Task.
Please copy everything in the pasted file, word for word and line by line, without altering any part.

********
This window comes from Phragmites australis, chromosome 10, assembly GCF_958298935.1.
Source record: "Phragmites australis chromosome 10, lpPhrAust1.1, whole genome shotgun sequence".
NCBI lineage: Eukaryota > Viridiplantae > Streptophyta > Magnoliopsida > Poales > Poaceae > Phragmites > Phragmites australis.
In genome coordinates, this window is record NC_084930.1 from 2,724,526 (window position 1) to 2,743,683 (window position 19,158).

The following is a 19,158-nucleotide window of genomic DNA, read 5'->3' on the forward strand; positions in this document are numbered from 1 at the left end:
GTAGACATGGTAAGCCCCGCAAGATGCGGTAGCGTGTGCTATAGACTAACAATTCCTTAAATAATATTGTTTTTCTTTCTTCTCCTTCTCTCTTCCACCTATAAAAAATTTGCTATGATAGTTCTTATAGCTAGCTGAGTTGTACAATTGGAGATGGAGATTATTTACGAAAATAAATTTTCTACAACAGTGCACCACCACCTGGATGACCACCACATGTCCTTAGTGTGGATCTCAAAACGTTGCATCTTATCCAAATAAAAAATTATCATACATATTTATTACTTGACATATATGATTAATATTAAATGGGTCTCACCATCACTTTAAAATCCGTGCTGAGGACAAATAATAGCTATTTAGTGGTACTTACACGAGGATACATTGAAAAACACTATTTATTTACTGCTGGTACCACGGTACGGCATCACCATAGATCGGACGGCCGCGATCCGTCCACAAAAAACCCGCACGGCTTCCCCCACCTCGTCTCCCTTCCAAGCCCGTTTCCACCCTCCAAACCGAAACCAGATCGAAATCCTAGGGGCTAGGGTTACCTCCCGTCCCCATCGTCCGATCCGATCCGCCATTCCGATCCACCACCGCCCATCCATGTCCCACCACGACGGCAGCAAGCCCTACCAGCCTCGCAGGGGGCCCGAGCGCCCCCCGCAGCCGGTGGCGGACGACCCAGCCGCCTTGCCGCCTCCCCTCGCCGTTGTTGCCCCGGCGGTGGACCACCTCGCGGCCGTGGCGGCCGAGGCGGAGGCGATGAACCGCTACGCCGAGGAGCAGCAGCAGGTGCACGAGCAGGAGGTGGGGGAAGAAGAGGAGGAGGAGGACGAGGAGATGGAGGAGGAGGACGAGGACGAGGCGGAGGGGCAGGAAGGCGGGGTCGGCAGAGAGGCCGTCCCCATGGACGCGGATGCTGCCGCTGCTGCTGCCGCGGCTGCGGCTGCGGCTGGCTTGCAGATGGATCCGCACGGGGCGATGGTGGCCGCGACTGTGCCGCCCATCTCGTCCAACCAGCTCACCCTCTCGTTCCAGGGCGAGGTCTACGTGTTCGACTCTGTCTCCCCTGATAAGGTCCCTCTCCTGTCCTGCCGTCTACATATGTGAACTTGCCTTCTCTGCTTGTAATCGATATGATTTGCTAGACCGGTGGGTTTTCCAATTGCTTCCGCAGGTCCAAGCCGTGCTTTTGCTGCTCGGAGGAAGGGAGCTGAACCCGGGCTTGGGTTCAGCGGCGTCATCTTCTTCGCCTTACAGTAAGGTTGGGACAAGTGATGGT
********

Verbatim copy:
This window comes from Phragmites australis, chromosome 10, assembly GCF_958298935.1.
Source record: "Phragmites australis chromosome 10, lpPhrAust1.1, whole genome shotgun sequence".
NCBI lineage: Eukaryota > Viridiplantae > Streptophyta > Magnoliopsida > Poales > Poaceae > Phragmites > Phragmites australis.
In genome coordinates, this window is record NC_084930.1 from 2,724,526 (window position 1) to 2,743,683 (window position 19,158).

The following is a 19,158-nucleotide window of genomic DNA, read 5'->3' on the forward strand; positions in this document are numbered from 1 at the left end:
GTAGACATGGTAAGCCCCGCAAGATGCGGTAGCGTGTGCTATAGACTAACAATTCCTTAAATAATATTGTTTTTCTTTCTTCTCCTTCTCTCTTCCACCTATAAAAAATTTGCTATGATAGTTCTTATAGCTAGCTGAGTTGTACAATTGGAGATGGAGATTATTTACGAAAATAAATTTTCTACAACAGTGCACCACCACCTGGATGACCACCACATGTCCTTAGTGTGGATCTCAAAACGTTGCATCTTATCCAAATAAAAAATTATCATACATATTTATTACTTGACATATATGATTAATATTAAATGGGTCTCACCATCACTTTAAAATCCGTGCTGAGGACAAATAATAGCTATTTAGTGGTACTTACACGAGGATACATTGAAAAACACTATTTATTTACTGCTGGTACCACGGTACGGCATCACCATAGATCGGACGGCCGCGATCCGTCCACAAAAAACCCGCACGGCTTCCCCCACCTCGTCTCCCTTCCAAGCCCGTTTCCACCCTCCAAACCGAAACCAGATCGAAATCCTAGGGGCTAGGGTTACCTCCCGTCCCCATCGTCCGATCCGATCCGCCATTCCGATCCACCACCGCCCATCCATGTCCCACCACGACGGCAGCAAGCCCTACCAGCCTCGCAGGGGGCCCGAGCGCCCCCCGCAGCCGGTGGCGGACGACCCAGCCGCCTTGCCGCCTCCCCTCGCCGTTGTTGCCCCGGCGGTGGACCACCTCGCGGCCGTGGCGGCCGAGGCGGAGGCGATGAACCGCTACGCCGAGGAGCAGCAGCAGGTGCACGAGCAGGAGGTGGGGGAAGAAGAGGAGGAGGAGGACGAGGAGATGGAGGAGGAGGACGAGGACGAGGCGGAGGGGCAGGAAGGCGGGGTCGGCAGAGAGGCCGTCCCCATGGACGCGGATGCTGCCGCTGCTGCTGCCGCGGCTGCGGCTGCGGCTGGCTTGCAGATGGATCCGCACGGGGCGATGGTGGCCGCGACTGTGCCGCCCATCTCGTCCAACCAGCTCACCCTCTCGTTCCAGGGCGAGGTCTACGTGTTCGACTCTGTCTCCCCTGATAAGGTCCCTCTCCTGTCCTGCCGTCTACATATGTGAACTTGCCTTCTCTGCTTGTAATCGATATGATTTGCTAGACCGGTGGGTTTTCCAATTGCTTCCGCAGGTCCAAGCCGTGCTTTTGCTGCTCGGAGGAAGGGAGCTGAACCCGGGCTTGGGTTCAGCGGCGTCATCTTCTTCGCCTTACAGTAAGGTTGGGACAAGTGATGGT